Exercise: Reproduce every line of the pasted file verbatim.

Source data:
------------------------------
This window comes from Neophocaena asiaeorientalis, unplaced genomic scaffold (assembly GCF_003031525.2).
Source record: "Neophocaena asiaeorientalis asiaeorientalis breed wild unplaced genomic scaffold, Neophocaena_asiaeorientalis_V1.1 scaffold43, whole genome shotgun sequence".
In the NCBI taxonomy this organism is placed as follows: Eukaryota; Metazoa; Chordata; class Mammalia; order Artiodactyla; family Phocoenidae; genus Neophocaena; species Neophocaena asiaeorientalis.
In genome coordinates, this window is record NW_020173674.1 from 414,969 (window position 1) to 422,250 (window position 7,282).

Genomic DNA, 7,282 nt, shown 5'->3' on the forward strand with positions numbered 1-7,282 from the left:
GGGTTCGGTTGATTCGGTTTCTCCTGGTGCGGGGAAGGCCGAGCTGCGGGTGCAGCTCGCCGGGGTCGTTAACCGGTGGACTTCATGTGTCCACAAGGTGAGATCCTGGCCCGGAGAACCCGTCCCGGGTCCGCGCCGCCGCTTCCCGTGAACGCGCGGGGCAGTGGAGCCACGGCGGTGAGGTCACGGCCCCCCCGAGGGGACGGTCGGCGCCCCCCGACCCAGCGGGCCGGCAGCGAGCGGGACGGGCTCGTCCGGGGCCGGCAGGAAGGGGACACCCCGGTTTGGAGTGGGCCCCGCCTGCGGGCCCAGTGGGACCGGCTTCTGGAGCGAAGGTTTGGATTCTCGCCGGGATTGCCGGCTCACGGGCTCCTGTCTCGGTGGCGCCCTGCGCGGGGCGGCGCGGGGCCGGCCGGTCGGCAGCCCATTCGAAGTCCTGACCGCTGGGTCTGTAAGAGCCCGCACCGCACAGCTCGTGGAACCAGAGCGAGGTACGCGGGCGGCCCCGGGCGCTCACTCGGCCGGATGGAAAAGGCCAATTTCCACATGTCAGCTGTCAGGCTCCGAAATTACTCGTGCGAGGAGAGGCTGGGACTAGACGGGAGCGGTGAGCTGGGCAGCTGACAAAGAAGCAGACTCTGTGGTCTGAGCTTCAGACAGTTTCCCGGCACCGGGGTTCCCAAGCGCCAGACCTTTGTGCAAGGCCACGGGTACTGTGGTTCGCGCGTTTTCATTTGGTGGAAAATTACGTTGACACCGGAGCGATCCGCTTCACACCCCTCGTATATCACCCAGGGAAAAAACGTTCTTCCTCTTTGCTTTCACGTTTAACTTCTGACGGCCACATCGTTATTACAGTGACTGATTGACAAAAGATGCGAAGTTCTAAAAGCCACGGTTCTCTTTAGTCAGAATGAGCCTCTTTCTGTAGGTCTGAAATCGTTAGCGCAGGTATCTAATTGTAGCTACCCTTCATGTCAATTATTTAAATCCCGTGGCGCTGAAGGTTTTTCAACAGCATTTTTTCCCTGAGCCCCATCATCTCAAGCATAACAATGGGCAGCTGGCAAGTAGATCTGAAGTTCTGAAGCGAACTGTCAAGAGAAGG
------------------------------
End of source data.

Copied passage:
This window comes from Neophocaena asiaeorientalis, unplaced genomic scaffold (assembly GCF_003031525.2).
Source record: "Neophocaena asiaeorientalis asiaeorientalis breed wild unplaced genomic scaffold, Neophocaena_asiaeorientalis_V1.1 scaffold43, whole genome shotgun sequence".
In the NCBI taxonomy this organism is placed as follows: Eukaryota; Metazoa; Chordata; class Mammalia; order Artiodactyla; family Phocoenidae; genus Neophocaena; species Neophocaena asiaeorientalis.
In genome coordinates, this window is record NW_020173674.1 from 414,969 (window position 1) to 422,250 (window position 7,282).

Genomic DNA, 7,282 nt, shown 5'->3' on the forward strand with positions numbered 1-7,282 from the left:
GGGTTCGGTTGATTCGGTTTCTCCTGGTGCGGGGAAGGCCGAGCTGCGGGTGCAGCTCGCCGGGGTCGTTAACCGGTGGACTTCATGTGTCCACAAGGTGAGATCCTGGCCCGGAGAACCCGTCCCGGGTCCGCGCCGCCGCTTCCCGTGAACGCGCGGGGCAGTGGAGCCACGGCGGTGAGGTCACGGCCCCCCCGAGGGGACGGTCGGCGCCCCCCGACCCAGCGGGCCGGCAGCGAGCGGGACGGGCTCGTCCGGGGCCGGCAGGAAGGGGACACCCCGGTTTGGAGTGGGCCCCGCCTGCGGGCCCAGTGGGACCGGCTTCTGGAGCGAAGGTTTGGATTCTCGCCGGGATTGCCGGCTCACGGGCTCCTGTCTCGGTGGCGCCCTGCGCGGGGCGGCGCGGGGCCGGCCGGTCGGCAGCCCATTCGAAGTCCTGACCGCTGGGTCTGTAAGAGCCCGCACCGCACAGCTCGTGGAACCAGAGCGAGGTACGCGGGCGGCCCCGGGCGCTCACTCGGCCGGATGGAAAAGGCCAATTTCCACATGTCAGCTGTCAGGCTCCGAAATTACTCGTGCGAGGAGAGGCTGGGACTAGACGGGAGCGGTGAGCTGGGCAGCTGACAAAGAAGCAGACTCTGTGGTCTGAGCTTCAGACAGTTTCCCGGCACCGGGGTTCCCAAGCGCCAGACCTTTGTGCAAGGCCACGGGTACTGTGGTTCGCGCGTTTTCATTTGGTGGAAAATTACGTTGACACCGGAGCGATCCGCTTCACACCCCTCGTATATCACCCAGGGAAAAAACGTTCTTCCTCTTTGCTTTCACGTTTAACTTCTGACGGCCACATCGTTATTACAGTGACTGATTGACAAAAGATGCGAAGTTCTAAAAGCCACGGTTCTCTTTAGTCAGAATGAGCCTCTTTCTGTAGGTCTGAAATCGTTAGCGCAGGTATCTAATTGTAGCTACCCTTCATGTCAATTATTTAAATCCCGTGGCGCTGAAGGTTTTTCAACAGCATTTTTTCCCTGAGCCCCATCATCTCAAGCATAACAATGGGCAGCTGGCAAGTAGATCTGAAGTTCTGAAGCGAACTGTCAAGAGAAGG